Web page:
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Leaseweb UK expert on taking computing all the way to the ‘edge’

Leaseweb UK expert on taking computing all the way to the ‘edge’

Eltjo Hofstee, MD, Leaseweb UK, looks at edge computing in the context of growing IoT and why it should be incorporated into a data centre strategy.

In reference to the Internet of Things (IoT) as a concept back in the 1990s, little did Mark Weisler, then Chief Technologist at Xerox PARC, think that his words might come true when he said: ‘the most profound technologies are those that disappear. They weave themselves into the fabric of everyday life until they are indistinguishable from it.’ He probably had no idea at the time what an accurate prediction it would turn out to be.

We live and work in the Information Age, a time in which Weisler’s words have become reality. For cloud and associated technologies in their current state, the sheer volume of data being generated and the related need for speed is starting to present a challenge in terms of converting data quickly and accurately into useful insights.

But challenges almost always bring opportunity and in this context, solutions like edge computing, which support data processing either at, or near, the source of where it is generated are becoming increasingly mainstream.

What is edge computing?

Edge computing is the practice of processing data at or near the source of the data, as opposed to relaying it to a centralised location, as is done with cloud computing. The ‘edge’ refers to the actual space of the distribution, near the edge of the network. In edge computing, data is processed by the device itself or by a local computer or server, which reduces costs and ensures that applications can be used effectively in remote locations. While some data will always need to be processed in an actual data centre, businesses can minimise Internet bandwidth usage and boost performance and reliability by incorporating edge locations.

A growing need for edge computing

While edge computing is not necessarily new – remote working and branch offices have been a core aspect of business practices for years and require computing in multiple locations – we are seeing a major increase in the edge data centre market because of the dramatic increase in device usage and subsequent data generation. It’s anticipated that there will be nearly 30.73 billion IoT connected devices by 2020.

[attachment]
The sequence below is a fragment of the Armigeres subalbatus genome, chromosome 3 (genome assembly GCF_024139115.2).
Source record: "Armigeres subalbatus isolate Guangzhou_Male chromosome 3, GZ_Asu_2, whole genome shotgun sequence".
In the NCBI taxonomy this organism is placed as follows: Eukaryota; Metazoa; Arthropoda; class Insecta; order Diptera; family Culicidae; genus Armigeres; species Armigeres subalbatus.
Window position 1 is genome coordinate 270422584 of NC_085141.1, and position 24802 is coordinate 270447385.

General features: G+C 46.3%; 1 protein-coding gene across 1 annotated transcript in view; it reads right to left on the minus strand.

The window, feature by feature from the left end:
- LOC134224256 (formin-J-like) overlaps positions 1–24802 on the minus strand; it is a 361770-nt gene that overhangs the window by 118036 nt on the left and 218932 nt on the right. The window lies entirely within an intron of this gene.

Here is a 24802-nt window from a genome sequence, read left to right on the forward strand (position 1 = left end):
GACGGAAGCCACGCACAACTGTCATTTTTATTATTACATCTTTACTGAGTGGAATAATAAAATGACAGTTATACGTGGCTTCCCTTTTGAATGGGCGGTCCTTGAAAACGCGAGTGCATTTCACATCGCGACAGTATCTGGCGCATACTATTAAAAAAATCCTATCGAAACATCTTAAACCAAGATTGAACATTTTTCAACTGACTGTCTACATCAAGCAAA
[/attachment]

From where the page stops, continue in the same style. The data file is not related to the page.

Edge computing is ideal for IoT for several reasons:

  1. The fact that the data is processed much closer to the source means that latency between devices and data processing layers is reduced, which translates to faster response and improved decision making. Costs are also reduced as less data is required to be processed in the cloud and network capacity for other workloads increases.
  2. Because edge computing enables the data to be localised, if a device does fail there is no ripple effect on other devices. Keeping the data locally also helps to heighten security and compliance as fewer opportunities are presented for cybercriminals to access all data simultaneously.
  3. Delivering and keeping data in smaller repositories makes it much simpler to compartmentalise data according to type and region for example, instead of having to pull extracts of data from one central database. It makes for easier aggregation of data as well as the provision of analytics in real-time.

Incorporating edge computing into your data centre strategy

There will always be a need for centralised computing – it’s easier to change, re-organise or analyse data that resides in a central data centre location. But as we continue to incorporate more devices into our everyday lives and businesses, the ‘data monster’ will keep growing. It’s estimated that by next year, 1.7MB of data will be created every second for every person on earth.

It’s therefore important for data centres to be aware of this growth in order to adapt and plan for it.  It is not an easy fix or an instant adjustment – executing an edge computing strategy will take time and careful planning, as well as resources and geographical readiness. Don’t put all the focus on the short-term goals. When planning, organisations need to ask themselves where they are now, where they will be in five years and what will they do to enable change?

Some key considerations when planning an edge computing strategy include:

  • Easy deployment – as the compute is often in more remote locations without full IT staff to attend to it, any edge computing strategy needs to be easy and quick to install and get up and running
  • Reliability – businesses that rely on edge computing can have hundreds of sites and cannot afford to constantly be travelling to check in on them, so systems need to be reliable and have longevity
  • Automation – due to location, automation is key to keep the systems running without IT too much manual attention
  • Self-healing – edge computing systems must run with as little management as possible with any tasks needed being performed remotely and with ease
  • Scalability – edge computing needs often vary depending on the type of business, so these systems should be able to scale up and down again

Future proofing the edge

Edge computing is primed to play a major role in the continuing deployment of IoT devices. The online gaming and gambling industry for example will also start to drive a different type of IoT market as controllers strive to provide even more realistic experiences.

As IoT devices continue to insert themselves into all aspects of society, the demand for a solution like edge computing will become much stronger. The time for preparing for edge computing and data centres is now. By planning your strategy ahead of time, you will be better equipped to serve your customers.

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